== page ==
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Visitors' Comments about:

The Unknown Citizen

W.H. Auden

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2005-01-16
Added by: "moi"
thanxs to all the people who analysed this poem you guys really help me understand this peom...thanxs
guidance
2005-06-04
Added by: jessica
use these questions to guide your thoughts:

1. Where is this poem to be found?
2. Whom does it honour?
3. Who is the speaker?
4. Auden is the writer, but he imagines “a person” who would have composed these words. Who would this person be?
5. What do the following words mean in their context: saint (4), scab (9), Installment Plan (19), Eugenist (26)?
6. To what is the title an allusion? Indicate how the allusion adds irony to the poem.
7. This poem does not make use of figurative language to the same degree that we are accustomed to in poetry; instead, it relies on statement. Is this appropriate for the poem or not? Explain.
8. What are we to imagine happens between line 27 and line 28?
9. What is ironic about the end of the poem?
10. What is the writer satirizing about the society of his time? In your opinion, are such criticisms relevant to contemporary society?
2005-10-02
Added by: kenzie
the citizen in this poem is a total no one he does nothing, says nothing and most likely thinks nothing the government would not aprove of.
A different view..
2005-10-05
Added by: Another Unknown Citizen
I think that this is a much more intimate and personal poem than most commentators suggest. I believe that Auden's message is that we think we know a man because of what we see on the outside but the last lines "was he free....surely would have known." are sarcastically saying that we cannot know a man because we do not see his heart, soul or mind.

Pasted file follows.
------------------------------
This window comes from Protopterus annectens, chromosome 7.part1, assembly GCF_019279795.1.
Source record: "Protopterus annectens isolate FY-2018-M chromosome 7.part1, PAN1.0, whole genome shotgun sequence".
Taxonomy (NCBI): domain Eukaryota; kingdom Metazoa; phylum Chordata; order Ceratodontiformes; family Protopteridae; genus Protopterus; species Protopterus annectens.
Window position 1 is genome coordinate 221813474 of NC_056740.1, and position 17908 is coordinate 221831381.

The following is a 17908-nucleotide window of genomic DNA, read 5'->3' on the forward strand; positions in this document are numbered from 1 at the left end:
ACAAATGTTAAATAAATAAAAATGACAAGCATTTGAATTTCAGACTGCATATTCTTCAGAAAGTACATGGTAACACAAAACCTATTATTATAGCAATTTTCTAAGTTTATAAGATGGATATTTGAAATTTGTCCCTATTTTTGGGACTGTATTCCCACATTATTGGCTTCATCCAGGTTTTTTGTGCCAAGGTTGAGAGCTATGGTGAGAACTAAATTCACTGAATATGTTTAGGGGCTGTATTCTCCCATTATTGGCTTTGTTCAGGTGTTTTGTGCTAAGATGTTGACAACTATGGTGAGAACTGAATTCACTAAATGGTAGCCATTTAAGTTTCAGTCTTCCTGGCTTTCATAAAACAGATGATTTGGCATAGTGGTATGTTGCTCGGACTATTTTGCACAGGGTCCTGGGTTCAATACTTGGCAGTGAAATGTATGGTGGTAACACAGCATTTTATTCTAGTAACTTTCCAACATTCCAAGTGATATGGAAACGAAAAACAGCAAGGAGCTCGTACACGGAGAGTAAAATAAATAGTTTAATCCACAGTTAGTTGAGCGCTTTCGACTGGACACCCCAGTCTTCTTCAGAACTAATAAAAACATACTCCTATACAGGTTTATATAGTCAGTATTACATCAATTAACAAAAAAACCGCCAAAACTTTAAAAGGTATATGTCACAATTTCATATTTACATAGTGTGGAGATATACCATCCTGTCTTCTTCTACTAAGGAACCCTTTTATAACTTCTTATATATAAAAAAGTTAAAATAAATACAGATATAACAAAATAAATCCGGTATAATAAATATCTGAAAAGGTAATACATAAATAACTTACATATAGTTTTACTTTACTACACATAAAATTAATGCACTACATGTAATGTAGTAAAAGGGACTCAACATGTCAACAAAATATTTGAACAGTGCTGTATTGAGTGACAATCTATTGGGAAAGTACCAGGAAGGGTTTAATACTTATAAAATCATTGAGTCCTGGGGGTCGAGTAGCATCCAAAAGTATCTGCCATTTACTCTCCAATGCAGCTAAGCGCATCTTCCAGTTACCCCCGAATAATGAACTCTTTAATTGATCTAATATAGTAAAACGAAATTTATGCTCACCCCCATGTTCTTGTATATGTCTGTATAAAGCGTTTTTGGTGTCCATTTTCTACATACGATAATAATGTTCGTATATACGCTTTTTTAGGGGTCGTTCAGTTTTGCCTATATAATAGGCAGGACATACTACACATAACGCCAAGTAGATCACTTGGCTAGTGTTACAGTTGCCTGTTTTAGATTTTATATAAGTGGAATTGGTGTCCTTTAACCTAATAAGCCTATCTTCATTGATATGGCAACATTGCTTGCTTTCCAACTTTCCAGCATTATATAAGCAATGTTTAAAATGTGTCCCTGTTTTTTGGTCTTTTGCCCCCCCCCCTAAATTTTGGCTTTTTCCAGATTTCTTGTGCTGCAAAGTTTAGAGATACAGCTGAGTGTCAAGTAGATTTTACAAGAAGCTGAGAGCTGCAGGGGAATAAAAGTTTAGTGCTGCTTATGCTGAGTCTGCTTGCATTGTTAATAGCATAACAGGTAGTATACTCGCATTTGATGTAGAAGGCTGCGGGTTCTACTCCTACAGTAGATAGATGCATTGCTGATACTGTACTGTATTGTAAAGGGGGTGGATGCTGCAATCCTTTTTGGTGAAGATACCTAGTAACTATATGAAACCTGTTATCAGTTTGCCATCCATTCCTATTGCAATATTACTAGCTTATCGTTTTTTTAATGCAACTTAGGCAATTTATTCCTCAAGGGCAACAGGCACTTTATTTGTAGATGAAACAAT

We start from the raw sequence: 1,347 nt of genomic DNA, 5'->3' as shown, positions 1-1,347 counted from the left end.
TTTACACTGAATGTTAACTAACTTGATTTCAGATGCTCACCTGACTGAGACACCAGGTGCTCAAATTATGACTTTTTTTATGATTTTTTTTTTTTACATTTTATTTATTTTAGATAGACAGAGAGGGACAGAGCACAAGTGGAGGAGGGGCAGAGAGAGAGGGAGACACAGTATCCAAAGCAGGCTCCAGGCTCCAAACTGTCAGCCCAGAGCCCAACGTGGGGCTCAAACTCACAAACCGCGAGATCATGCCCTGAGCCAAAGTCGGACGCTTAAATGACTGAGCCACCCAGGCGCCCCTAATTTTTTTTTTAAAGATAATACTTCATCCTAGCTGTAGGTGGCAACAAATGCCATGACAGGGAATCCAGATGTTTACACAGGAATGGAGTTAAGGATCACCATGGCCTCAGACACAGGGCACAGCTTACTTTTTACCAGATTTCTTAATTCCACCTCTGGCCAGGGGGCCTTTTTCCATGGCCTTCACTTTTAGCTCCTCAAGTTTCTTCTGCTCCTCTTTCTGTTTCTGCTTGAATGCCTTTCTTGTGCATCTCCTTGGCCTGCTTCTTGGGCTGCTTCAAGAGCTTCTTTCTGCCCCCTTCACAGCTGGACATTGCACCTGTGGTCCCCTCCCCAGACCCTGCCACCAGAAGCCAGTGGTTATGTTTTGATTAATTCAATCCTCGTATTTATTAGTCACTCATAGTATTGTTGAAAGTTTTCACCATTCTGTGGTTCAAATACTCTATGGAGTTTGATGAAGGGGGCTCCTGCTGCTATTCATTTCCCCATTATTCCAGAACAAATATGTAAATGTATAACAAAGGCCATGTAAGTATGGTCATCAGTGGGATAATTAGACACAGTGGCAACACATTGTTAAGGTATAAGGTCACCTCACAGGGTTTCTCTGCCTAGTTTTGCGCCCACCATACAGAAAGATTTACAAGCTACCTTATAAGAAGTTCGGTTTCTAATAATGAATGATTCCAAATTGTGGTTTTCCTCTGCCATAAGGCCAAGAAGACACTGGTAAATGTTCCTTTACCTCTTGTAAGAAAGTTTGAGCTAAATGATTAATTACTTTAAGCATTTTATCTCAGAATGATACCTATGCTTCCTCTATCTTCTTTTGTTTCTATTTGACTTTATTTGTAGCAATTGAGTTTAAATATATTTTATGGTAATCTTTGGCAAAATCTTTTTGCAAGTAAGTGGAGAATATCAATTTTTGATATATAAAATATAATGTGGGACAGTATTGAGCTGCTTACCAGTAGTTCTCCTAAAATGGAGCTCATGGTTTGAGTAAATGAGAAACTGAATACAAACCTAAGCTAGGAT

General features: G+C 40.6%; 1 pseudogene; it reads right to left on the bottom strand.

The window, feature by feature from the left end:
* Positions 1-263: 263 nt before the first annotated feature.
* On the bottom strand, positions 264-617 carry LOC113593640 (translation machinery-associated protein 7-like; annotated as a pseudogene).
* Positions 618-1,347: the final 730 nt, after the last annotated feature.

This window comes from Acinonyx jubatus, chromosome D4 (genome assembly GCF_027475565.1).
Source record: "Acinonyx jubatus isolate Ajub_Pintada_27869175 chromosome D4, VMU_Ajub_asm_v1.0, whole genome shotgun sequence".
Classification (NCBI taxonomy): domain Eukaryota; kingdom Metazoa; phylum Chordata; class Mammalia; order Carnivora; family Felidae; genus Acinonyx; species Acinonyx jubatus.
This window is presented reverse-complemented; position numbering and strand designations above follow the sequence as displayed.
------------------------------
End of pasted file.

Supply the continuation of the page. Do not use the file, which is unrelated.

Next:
Fudge motors inc
2005-10-14
Added by: jm
Auden does not speak of the industrial fictional company fudge inc. in direct relation to Ford. fudge was a word that they used in auden's time for a clean substitution for f*ck. so when auden says that the unknown citizen satisfied his employers at Fudge motors inc he is implying that the company and the people that he worked for were all jerks and did not care about him just like the narrarator (the state)
2005-10-17
Added by: Poet Analyst
When I first read most of these comments, I was disappointed, but then again, I have no room to criticize. Here's what I found in the poem. Auden uses capitalization to emphasize the bureaucratic status of the various parties that he speaks about. Public Opinion is a bureaucratic term. War is a sociological and bureacratic term. He emphasizes the bureaucratic meaning by capitalizing them. The irony used in the poem is not only in the title, where he is stating that this person is a parallel to the unknown soldier, he is saying that this person is not remembered for anything extraordinary. The unknown citizen is the overall mean of the expectations of a modern society's bureaucracy. He is saying that "Modern Society" is dehumanizing. Note that all the sentences with the exception of the last two lines are in the passive voice. This is the way a bureaucrat speaks, "Our researchers into Public Opinion are content/That he held the popular opinions for the time of year.", not 'he agreed with the public'. There is much much more in this poem; yes Auden was a homosexual, but that hardly dictates the content of the poem. Rather, both his sexual orientation and this poem show that he was a free thinker.
2005-10-18
Added by: jassy
the point isn't if he was happy. the point is,did it matter if he wasn't in the society described?
Call me thick...
2006-01-21
Added by: Catherine
Well, call me thick but i just figured that this poem was all about an outsider looking in on normality. It is actually quite ironic because Auden was a great eccentric, very far from this 'normality'
2006-01-28
Added by: sama
i think this poem refers a person to who are no more exists ,no mistakes in life is so difficult to be i mean who can be perfect !
2006-04-06
Added by: aimee
honestly, this unknown citizen isn't necessarily a perfect guy. He did a great job of conforming to exactly what society expected of him and was perfectly average in every way. He is made into a "saint" by the government because he agreed with them and did what they thought was appropriate and never deviated from the societal norms. But being society's clone is rather boring.

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